Arts

 If only Ondi Timoner’s ambitious biopic, “Mapplethorpe,” was as stimulating as the titular artist’s work.

This disappointing film, opening March 8 at Landmark’s Ritz at the Bourse, never quite captures his essence. There is more feeling and emotion in his images of calla lilies and penises — images graciously loaned from the artist’s foundation, and prominently featured throughout the film — than there is in the actual drama that unfolds.

 

When it comes to musical theater with a huge vocal presence, if you’re calling in Michael LaFleur, you must mean business.

The out, live-show theater specialist behind razzle-dazzling large-scale showcases for Disney and Universal theme parks, as well as individual shows for Celine Dion and Sarah Brightman, knows how to transform something intimate into something with wide-scale appeal. He also understands the intricacies of dealing with divas.

To most audiences, LGBTQ or otherwise, long-haired Jonathan Van Ness is an out, style/social-consciousness icon whose talents as a hairdresser and tonsorial-grooming expert on the Netflix series “Queer Eye” — the surprisingly poignant reboot of the Bravo network’s “Queer Eye for the Straight Guy” — are only surpassed by his instincts regarding magnanimity and public spirit.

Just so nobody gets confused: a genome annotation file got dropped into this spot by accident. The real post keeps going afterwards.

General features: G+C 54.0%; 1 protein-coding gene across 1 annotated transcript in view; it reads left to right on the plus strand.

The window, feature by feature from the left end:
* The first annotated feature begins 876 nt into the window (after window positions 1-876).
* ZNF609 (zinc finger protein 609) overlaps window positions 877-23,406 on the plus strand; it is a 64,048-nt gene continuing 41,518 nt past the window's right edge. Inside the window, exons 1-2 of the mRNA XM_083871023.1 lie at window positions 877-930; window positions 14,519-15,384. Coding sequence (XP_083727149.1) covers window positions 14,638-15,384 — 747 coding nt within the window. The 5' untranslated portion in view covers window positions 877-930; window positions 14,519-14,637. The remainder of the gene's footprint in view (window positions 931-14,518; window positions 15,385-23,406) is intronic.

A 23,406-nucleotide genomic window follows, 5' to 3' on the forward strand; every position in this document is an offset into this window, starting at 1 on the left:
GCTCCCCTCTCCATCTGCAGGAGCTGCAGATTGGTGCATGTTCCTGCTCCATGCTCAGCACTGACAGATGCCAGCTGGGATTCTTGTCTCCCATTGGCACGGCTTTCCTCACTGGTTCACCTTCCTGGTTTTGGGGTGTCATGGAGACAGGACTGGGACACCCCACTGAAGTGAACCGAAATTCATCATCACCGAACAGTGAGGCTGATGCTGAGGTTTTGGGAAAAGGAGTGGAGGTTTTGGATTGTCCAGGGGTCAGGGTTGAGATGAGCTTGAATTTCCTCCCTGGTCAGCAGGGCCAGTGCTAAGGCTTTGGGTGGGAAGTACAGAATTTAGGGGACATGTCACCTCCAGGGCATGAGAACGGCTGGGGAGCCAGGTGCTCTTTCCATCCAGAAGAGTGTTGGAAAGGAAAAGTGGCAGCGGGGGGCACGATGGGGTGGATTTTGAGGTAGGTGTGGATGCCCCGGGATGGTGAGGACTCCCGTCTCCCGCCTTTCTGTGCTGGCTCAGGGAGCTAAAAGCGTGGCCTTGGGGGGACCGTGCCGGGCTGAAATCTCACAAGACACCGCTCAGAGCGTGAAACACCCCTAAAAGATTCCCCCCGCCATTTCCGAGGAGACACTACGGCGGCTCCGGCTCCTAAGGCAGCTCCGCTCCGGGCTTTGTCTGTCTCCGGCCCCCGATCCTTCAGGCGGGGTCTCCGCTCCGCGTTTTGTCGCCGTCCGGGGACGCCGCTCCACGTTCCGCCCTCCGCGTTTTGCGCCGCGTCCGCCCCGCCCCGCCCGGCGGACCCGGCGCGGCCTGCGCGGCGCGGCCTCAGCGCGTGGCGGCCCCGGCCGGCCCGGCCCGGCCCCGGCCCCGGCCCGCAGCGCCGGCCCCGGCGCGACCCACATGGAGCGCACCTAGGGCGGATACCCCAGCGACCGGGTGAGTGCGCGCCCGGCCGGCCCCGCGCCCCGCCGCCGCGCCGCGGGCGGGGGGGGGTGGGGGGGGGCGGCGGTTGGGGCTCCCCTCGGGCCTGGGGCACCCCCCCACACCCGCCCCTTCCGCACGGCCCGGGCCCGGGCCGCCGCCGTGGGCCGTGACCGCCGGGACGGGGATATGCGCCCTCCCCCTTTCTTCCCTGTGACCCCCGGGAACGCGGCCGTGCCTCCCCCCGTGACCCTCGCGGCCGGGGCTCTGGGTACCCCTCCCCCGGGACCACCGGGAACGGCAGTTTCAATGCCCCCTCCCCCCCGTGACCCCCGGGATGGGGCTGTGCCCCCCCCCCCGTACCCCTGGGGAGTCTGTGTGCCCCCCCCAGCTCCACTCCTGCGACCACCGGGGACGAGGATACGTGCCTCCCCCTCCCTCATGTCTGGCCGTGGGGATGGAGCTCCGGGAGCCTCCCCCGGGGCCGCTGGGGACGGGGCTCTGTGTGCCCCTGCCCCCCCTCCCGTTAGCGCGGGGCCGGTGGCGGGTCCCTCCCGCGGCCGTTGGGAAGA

Perhaps it is that very same intuition that makes him a dynamic podcaster (à la “Getting Curious with Jonathan Van Ness”) and universally loved stand-up comedian who came for his first comedy gig in Philadelphia at Upper Darby’s Tower Theatre on Thursday, Feb. 28.

James Ijames is exhausted, and rightly so. 

“If I’m going to do something, I’m putting my heart and soul into it,” he said.

Fatigue is part of the equation of being in theater, and the out Philadelphia performer and playwright understands it all too well as he wraps up one project and gets another underway.

As his play “Youth” completes its run at Villanova University (where he’s also an assistant professor of theater), Ijames has been rehearsing actors at the Arden Theatre Company for his adaptation of August Wilson’s “Gem of the Ocean.”

With this week’s start of the Philadelphia Museum of Art exhibition “Long Light | Photographs by David Lebe,” the out, New York-to-Philadelphia transplant puts all of his starkly experimental work and its diverse subject matter into one bushel, shakes it up and comes up with this sobering survey. 

Find us on Facebook
Follow Us
Find Us on YouTube
Find Us on Instagram
Sign Up for Our Newsletter